The Dirty South by John Connolly

It has taken me far too long to read this book, but it did serve as a lovely Christmas treat so it’s not all bad. I’m delighted to finally share my thoughts on The Dirty South by John Connolly, his. latest Charlie Parker novel. I love this series and the chance to catch up with Parker in some of his earliest days is an absolute treat. Here’s what the book is all about:

Source: Amazon

About the Book

It is 1997, and someone is slaughtering young black women in Burdon County, Arkansas.

But no one wants to admit it, not in the Dirty South.

In an Arkansas jail cell sits a former NYPD detective, stricken by grief. He is mourning the death of his wife and child, and searching in vain for their killer. He cares only for his own lost family.

But that is about to change . . .

Witness the becoming of Charlie Parker.

My Thoughts

Oh how I have loved being back in Charlie Parker’s world. This book feels like a classic Parker novel, and by that I mean that there is no underlying otherworldly element that strives to derail Parker and right some centuries old wrong. This is just Parker up against a very human and corporeal foe with a penchant for killing and displaying young women in a very grotesque manner. The book is set in the period following the murder of Parker’s wife and daughter, before the majority of the action from Every Dead Thing occurs. It is not so much a sequel but more of a filling in of the gaps between the time when. Parker discovered his family and left the Police force behind, to the point at which he was finally able to track down the person responsible for the murder.

The Parker we meet in this novel is a broken man, but a determined one. On the hunt for the person who butchered his family, he is tracking murders across the country that have even a passing resemblance to the level of violence inflicted on his wife. His search brings him to Arkansas and the town of Cargill, a place down on its fortunes for some considerable time, but now quite as much as the three young women who have been murdered over the past few years. Now one thing you can be sure of is that if Parker is involved, then this is no straightforward case and there will be few people happy with his involvement in the investigation. Parker is just one of those guys. And that is definitely the case in Cargill, where local Police are at odds with the view of the County Sheriff when it comes to the difference between murder and accidental death.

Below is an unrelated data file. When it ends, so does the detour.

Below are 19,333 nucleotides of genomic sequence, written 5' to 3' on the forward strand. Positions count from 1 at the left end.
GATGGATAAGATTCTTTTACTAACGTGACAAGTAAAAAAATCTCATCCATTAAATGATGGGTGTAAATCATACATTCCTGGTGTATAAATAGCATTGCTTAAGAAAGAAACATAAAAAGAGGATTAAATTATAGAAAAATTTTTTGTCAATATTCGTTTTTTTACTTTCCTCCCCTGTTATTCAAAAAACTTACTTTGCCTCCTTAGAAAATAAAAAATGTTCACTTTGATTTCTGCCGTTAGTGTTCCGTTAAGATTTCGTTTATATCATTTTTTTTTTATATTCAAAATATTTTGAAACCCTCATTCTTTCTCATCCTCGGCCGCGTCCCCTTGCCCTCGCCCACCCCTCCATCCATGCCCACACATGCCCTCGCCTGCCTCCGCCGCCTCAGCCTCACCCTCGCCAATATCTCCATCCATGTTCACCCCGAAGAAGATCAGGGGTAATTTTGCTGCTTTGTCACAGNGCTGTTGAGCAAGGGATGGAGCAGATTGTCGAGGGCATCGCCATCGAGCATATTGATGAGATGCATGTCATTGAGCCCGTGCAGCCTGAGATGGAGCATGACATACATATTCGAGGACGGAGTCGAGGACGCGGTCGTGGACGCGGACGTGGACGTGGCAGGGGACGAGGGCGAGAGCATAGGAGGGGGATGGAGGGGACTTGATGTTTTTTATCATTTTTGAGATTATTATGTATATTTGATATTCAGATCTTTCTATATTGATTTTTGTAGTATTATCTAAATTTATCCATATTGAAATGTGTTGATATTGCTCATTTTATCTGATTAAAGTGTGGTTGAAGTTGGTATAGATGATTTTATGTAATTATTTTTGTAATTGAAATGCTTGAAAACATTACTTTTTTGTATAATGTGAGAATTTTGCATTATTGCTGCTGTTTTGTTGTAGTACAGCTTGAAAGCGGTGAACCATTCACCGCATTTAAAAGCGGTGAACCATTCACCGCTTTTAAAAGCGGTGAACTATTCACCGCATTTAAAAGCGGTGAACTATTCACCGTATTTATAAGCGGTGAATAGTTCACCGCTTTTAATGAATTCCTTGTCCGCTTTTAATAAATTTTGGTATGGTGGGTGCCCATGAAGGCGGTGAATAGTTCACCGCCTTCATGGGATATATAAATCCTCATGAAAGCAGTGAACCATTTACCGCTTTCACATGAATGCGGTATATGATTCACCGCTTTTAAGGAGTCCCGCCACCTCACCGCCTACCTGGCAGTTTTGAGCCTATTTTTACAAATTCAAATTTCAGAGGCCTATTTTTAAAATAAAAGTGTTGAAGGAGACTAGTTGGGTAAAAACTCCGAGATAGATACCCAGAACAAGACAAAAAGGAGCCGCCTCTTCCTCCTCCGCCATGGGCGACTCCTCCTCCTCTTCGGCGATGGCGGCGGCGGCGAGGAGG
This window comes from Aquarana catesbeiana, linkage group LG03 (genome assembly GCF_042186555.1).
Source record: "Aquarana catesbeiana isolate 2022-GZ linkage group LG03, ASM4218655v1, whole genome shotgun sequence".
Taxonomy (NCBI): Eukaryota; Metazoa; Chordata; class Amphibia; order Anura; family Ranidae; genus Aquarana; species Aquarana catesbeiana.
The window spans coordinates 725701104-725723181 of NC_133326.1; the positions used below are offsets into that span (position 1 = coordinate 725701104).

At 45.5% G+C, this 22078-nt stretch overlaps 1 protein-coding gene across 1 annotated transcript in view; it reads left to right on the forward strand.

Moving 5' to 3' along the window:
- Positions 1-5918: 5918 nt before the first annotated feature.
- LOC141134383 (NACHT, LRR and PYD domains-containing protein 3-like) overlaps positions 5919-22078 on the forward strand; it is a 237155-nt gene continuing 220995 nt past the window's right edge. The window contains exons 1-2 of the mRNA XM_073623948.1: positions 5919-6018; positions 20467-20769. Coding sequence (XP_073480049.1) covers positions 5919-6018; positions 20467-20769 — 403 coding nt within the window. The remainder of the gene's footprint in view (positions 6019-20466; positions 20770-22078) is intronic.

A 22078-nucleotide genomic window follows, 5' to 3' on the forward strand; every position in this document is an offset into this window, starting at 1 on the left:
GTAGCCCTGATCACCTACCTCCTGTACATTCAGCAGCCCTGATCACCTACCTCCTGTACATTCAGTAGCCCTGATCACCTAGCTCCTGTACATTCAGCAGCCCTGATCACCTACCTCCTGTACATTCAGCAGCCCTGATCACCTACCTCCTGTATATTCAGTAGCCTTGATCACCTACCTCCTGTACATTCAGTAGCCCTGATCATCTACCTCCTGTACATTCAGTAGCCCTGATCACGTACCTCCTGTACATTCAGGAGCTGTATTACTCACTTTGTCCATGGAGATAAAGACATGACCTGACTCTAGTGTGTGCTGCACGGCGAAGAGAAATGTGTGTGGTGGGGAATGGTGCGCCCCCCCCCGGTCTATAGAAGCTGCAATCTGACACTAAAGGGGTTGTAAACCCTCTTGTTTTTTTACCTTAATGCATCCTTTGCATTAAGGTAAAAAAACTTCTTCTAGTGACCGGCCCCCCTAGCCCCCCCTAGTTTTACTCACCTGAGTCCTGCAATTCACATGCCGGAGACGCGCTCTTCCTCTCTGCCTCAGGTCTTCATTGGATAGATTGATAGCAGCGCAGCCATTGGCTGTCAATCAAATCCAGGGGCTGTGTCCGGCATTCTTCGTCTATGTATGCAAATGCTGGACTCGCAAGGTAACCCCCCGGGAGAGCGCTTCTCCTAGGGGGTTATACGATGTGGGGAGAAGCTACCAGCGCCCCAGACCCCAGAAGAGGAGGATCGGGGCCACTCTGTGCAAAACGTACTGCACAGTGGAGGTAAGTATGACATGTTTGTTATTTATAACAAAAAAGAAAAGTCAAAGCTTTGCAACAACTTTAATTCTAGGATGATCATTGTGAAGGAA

I love the way in which John Connolly has set up this story, giving readers who are new to the series enough of an impression of what has happened in Charlie Parker’s life, the way in which he remains haunted by his wife and daughter and compelled to right by them and all of the other victims. Although deep in the shadows of his own grief, there is a conscience and integrity about Parker which prevents him driving away, even when he knows that stopping to assist in this case will do nothing to help him find his family’s murderer. That’s is what makes him such a likeable character, one you want. to follow on his journey, as it is definitely not his overwhelmingly sunny personality. Everything that makes him such a brilliant character is present, although tinged with that absolute darkness we saw in Every Dead Thing as he has not yet had time to begin to come to terms with his loss. He is driven by a need for vengeance, and when combined with an unspoken desire to meet his own end, he makes a formidable foe.